With a sense of disbelief, the world watched as coronavirus took holidaymakers on cruise ships hostage – the Diamond Princess was one of the first to fall foul of the pandemic, as the virus spread amongst passengers, forcing the cruise liner to be quarantined off Yokohama, Japan. Later that same month, it was the turn of passengers aboard the Grand Princess to be quarantined off the coast of San Francisco Bay. Closer to home, the MSC Orchestra controversially left the port of Durban after the State of Disaster declared by Cyril Ramaphosa on 15 March 2020.
Next, it was airlines that were grounded – as the threat ramped up, flights were grounded and airports closed, leaving passengers unable to take upcoming trips, or worse, stranded at their travel destination or in-transit indefinitely.
Before coronavirus, the travel and tourism industry accounted for 10% of the world’s GDP – that’s according to the World Economic Forum, which predicts that the pandemic is putting up to 50 million jobs at risk globally – 30 million in Asia, seven million in Europe and five million in the Americas. Estimates the World Travel and Tourism Council, it’ll take the industry up to ten months to recover.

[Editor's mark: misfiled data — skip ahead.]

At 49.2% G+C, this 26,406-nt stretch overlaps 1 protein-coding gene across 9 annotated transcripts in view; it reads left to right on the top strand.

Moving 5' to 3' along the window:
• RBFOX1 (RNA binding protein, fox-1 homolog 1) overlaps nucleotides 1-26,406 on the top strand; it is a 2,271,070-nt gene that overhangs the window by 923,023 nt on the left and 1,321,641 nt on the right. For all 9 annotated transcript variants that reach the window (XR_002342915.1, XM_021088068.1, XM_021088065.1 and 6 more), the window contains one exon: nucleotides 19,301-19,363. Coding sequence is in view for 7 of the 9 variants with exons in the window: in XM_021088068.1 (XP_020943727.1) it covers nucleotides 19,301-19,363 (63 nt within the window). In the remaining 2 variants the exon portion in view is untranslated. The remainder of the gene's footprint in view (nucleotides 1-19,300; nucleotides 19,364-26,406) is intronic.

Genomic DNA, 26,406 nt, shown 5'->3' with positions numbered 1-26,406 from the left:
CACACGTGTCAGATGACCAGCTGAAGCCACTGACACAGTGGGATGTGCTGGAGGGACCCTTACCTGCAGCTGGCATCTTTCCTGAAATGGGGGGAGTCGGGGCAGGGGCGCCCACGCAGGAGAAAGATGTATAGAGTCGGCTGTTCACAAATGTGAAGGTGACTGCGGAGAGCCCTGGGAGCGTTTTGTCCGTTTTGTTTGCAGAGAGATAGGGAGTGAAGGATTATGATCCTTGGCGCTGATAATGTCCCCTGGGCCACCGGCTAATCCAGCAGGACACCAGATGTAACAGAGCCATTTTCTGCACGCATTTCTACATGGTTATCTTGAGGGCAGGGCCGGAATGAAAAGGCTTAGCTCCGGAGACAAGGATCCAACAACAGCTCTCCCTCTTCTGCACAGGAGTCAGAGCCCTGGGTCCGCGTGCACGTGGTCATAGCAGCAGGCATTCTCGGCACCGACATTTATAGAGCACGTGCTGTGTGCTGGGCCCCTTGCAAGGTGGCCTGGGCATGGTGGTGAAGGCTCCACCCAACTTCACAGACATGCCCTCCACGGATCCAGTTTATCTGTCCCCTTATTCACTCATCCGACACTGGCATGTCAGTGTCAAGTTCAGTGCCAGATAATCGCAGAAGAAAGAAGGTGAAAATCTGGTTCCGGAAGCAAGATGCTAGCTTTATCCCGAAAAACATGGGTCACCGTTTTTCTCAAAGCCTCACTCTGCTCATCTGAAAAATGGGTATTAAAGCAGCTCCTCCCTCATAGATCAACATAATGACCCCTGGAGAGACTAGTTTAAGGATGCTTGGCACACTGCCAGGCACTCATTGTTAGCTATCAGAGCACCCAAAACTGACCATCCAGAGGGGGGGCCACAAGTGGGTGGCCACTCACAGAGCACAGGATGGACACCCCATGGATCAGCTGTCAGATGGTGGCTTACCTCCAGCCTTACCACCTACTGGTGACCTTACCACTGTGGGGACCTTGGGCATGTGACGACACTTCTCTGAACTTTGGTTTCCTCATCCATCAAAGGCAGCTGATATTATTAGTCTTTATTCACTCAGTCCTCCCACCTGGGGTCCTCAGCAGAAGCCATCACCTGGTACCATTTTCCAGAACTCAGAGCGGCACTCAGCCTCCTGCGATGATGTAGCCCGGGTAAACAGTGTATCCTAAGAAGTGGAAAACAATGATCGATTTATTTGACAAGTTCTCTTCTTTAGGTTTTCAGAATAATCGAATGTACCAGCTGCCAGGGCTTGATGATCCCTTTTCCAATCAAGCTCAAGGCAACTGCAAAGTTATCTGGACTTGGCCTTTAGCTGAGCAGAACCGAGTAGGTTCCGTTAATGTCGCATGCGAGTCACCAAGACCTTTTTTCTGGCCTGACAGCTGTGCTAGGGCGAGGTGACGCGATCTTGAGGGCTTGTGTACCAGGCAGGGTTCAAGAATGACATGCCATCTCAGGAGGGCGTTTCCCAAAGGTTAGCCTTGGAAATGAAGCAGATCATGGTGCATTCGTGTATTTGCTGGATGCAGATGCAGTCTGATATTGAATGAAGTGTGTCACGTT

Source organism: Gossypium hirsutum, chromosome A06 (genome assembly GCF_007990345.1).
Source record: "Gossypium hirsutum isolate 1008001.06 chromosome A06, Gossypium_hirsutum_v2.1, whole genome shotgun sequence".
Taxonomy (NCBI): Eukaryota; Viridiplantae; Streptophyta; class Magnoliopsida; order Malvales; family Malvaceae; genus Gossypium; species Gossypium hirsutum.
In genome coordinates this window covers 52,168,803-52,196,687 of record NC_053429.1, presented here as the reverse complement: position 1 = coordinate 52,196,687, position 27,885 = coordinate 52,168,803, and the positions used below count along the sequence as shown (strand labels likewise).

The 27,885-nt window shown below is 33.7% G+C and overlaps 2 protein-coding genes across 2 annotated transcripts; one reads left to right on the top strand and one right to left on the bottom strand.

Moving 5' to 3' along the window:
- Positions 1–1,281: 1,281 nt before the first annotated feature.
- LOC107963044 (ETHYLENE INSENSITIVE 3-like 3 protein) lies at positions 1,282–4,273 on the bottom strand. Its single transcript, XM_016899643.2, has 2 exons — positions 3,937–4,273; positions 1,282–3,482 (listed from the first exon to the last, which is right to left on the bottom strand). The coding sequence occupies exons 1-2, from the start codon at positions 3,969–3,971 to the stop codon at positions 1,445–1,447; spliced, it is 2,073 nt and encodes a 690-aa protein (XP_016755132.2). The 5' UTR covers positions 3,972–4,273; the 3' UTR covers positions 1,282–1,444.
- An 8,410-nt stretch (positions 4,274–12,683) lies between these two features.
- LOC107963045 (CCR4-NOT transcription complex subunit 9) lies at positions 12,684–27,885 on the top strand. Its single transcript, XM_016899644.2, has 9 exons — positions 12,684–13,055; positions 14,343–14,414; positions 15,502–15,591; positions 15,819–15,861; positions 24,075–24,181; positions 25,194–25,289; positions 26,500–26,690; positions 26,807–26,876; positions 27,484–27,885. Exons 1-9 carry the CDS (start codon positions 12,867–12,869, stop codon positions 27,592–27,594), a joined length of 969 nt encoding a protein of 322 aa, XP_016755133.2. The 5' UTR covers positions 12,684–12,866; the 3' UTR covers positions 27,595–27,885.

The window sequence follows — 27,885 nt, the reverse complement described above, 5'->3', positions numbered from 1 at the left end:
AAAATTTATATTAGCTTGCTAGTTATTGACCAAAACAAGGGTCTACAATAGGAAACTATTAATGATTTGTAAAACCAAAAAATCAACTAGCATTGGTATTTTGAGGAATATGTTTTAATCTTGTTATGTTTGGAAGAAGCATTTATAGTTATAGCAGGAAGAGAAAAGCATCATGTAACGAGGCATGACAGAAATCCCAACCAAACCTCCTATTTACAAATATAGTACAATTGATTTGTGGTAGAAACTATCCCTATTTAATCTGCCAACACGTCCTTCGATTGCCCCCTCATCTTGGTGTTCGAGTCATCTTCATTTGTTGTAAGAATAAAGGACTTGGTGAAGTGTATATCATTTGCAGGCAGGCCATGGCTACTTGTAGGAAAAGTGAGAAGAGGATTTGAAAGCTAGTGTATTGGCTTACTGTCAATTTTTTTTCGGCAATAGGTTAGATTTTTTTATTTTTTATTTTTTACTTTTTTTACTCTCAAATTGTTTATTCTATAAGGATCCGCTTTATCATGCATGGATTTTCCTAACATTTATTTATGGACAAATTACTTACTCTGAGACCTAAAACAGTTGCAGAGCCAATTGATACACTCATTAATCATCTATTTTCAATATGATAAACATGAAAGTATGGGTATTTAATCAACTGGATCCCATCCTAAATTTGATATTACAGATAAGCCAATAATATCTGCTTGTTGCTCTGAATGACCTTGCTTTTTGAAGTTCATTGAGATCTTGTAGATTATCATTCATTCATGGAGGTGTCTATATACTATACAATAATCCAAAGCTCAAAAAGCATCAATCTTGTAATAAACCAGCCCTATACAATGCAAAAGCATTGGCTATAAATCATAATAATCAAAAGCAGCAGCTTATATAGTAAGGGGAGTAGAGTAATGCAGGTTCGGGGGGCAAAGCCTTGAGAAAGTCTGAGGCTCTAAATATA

And it’s not just leisure travel which is affected. Consider that the vast majority of all trade goods are transported by sea, with much of this comprising raw materials to China and manufactured goods from China and it’s not difficult to see the implications. Allard Castelein, CEO of Rotterdam harbour – the gateway to the European Union – is quoted in Harvard Business Review: “The effect of the coronavirus is already visible. The number of departures from Chinese ports has decreased 20%.”
Much of the Western world may now be services-driven – with the call to remote work to avoid the spread of the virus – but the global economy is, in fact, manufacturing-driven, where working from home is simply not possible. The upshot – plants must shut down.
Indeed, manufacturing is the building block of tertiary industries – supplying the goods we need to navigate modern life (even remotely), such as computers, tablets, smartphones and smart TVs, and supply services – as accountants, attorneys, hairdressers, plumbers, electricians, health care workers, shop owners and digital marketers.